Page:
Parents are wired to beware of fever in their children. But their fear often is misplaced.
According to Melissa Arca, a pediatrician writing on KevinMD.com, a moderately elevated temperature is not necessarily a bad thing; in fact, it can be beneficial. Lots of kid problems cause fever — the flu, colds, croup, ear infections…. The better you understand the reasons a child is feverish, and the purpose fever serves, the better you will be able to determine a minor problem from one that your doctor should address.
Arca offers four fever facts that should help you tell the difference between one that needs hot soup, and one that needs a doctor’s care.
1. Fever is a symptom, not a disease.
Fever is a reaction to illness. It’s a warning to rest and drink fluids. Treating your child’s fever won’t “cure” whatever infection he or she is fighting. “Think of it like disabling your car’s ‘oil change needed’ light,” Arca suggests. “Sure, you can turn off that light but it doesn’t negate the fact that your car’s oil still needs changing.”
Even if you suppress the fever — for example, with ibuprofen — the child still needs time to rest and recover from the infection.
2. Fever can wax and wane for three or four days.
Most fevers persist for a few days before they completely depart. So even if you treat it with acetaminophen or ibuprofen, expect it to recur after a few hours. That’s normal.
3. The number on the thermometer is not as important as how your child looks and feels.
Arca knows that most parents get a little panicked when their child’s temperature reaches 103 or 104. But that number does not communicate the seriousness of the illness. So resist the panic. Give the child a fever reducer for comfort and keep him or her well-hydrated. Fever makes the heart beat faster and increases the child’s insensible water loss (fluids lost through the skin and respiratory tract). Keep a bottle of water by the bed, and anywhere else your child is resting.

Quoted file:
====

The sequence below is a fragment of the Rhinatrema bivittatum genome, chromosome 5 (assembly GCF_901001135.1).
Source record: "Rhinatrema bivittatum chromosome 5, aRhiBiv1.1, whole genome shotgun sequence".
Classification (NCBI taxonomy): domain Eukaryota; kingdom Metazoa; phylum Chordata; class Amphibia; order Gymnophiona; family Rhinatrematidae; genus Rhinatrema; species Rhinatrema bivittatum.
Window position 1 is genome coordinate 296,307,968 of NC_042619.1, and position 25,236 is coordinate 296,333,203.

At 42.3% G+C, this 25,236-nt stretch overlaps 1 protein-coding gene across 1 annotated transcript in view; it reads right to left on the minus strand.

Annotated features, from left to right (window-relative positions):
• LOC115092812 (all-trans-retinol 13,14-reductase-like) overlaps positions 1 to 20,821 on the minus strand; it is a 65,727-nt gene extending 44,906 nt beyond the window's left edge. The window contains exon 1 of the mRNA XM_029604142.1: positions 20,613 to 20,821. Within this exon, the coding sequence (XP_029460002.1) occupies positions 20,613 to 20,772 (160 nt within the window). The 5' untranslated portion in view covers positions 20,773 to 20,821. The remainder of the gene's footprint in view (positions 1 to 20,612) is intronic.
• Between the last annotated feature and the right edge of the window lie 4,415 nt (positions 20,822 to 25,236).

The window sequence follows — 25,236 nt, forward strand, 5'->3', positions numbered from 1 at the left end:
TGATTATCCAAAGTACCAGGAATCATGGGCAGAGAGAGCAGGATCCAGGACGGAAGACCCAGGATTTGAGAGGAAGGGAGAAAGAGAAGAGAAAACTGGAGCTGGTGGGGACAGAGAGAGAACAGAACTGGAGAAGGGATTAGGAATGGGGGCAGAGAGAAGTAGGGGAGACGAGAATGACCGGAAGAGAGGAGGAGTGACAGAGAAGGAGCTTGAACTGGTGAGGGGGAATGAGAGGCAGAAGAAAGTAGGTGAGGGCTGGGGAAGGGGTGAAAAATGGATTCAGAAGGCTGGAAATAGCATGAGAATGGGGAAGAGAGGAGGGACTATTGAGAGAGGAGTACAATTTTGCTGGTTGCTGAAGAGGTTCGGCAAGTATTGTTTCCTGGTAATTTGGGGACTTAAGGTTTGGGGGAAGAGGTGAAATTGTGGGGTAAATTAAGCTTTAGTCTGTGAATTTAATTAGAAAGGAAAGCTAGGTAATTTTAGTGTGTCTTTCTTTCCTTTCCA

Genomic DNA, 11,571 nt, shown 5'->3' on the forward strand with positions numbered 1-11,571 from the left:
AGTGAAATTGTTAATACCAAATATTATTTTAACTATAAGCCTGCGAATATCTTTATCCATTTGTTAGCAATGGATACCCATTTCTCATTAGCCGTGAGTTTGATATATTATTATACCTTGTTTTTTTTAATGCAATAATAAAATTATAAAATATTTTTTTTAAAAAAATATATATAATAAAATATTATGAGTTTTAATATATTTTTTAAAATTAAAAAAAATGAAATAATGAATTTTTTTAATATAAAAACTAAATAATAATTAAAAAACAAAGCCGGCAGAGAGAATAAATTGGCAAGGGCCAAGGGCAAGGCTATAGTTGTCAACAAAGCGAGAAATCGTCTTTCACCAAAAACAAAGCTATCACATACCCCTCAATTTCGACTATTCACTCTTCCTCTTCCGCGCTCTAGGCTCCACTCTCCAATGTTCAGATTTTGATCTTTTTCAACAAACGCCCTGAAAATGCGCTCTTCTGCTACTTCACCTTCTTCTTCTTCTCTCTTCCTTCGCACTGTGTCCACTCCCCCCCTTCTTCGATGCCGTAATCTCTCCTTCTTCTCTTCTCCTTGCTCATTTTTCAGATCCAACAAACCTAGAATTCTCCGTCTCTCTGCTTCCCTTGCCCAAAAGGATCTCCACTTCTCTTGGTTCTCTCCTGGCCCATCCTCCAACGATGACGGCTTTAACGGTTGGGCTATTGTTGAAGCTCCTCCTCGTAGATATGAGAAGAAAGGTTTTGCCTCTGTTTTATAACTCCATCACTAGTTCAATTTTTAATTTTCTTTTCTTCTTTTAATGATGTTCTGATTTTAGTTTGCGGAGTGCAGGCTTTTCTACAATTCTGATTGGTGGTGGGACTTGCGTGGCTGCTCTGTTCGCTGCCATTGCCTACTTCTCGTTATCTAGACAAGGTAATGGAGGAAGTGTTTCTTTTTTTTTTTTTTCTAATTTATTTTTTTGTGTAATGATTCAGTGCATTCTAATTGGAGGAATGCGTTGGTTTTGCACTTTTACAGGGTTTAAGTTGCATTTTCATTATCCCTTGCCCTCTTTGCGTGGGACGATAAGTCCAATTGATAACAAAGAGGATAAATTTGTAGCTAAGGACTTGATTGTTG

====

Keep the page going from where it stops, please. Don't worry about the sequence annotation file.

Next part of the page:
Remember, the goal is to help the child feel better, not to get rid of the fever.
4. A true fever is a temperature of 100.4°F (38°C) or higher.
Children’s temperatures naturally fluctuate throughout the day. So knowing what is a true fever is important.
In summary, resist the urge to treat a slight temperature elevation. Remember, says the National Institutes of Health, fever is an important part of the body's defense against infection because most bacteria and viruses that cause infections in people thrive at 98.6 °F. Many infants and children develop high fevers with minor viral illnesses, and although that’s a signal of the body waging battle, the fever is a weapon favoring the child. So unless you’re dealing with a temperature of 102°F or higher fever, let the fever run its course and provide comfort through fluids.
Brain damage from a fever generally doesn’t occur with fever less than 107.6 °F (42 °C). Untreated fevers caused by infection seldom exceed 105 °F unless the child is overdressed or trapped in a hot place.
Arca says these red flags demand a pediatrician’s intervention:
- infants younger than 3 months with rectal temperatures of 100.4°F or higher;
- fever that persists more than five days;
- your child just doesn’t look well, is having difficulty breathing or has had a febrile seizure (one caused by fever);
- your child’s fever is 105°F or higher. Although such a high temperature usually isn’t harmful, it merits a call to the pediatrician and the right dose of acetaminophen or ibuprofen.
Because acetaminophen, especially, can be harmful to youngsters, see our blog about proper dosages here.